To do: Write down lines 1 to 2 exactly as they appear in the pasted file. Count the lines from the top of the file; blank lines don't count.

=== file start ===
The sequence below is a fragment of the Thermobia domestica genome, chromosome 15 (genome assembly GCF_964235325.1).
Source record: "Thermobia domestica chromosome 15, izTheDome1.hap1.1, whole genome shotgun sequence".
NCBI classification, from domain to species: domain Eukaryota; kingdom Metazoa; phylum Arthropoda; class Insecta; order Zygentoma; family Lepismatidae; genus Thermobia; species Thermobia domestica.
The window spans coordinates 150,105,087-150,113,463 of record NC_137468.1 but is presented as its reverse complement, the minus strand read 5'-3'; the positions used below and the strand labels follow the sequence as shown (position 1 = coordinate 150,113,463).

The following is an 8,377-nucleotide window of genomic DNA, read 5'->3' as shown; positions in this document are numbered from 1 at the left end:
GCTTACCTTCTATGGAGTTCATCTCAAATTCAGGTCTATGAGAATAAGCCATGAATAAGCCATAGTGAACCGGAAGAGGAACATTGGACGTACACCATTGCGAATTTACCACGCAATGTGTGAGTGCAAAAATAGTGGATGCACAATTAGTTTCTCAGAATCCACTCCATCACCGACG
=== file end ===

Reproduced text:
The sequence below is a fragment of the Thermobia domestica genome, chromosome 15 (genome assembly GCF_964235325.1).
Source record: "Thermobia domestica chromosome 15, izTheDome1.hap1.1, whole genome shotgun sequence".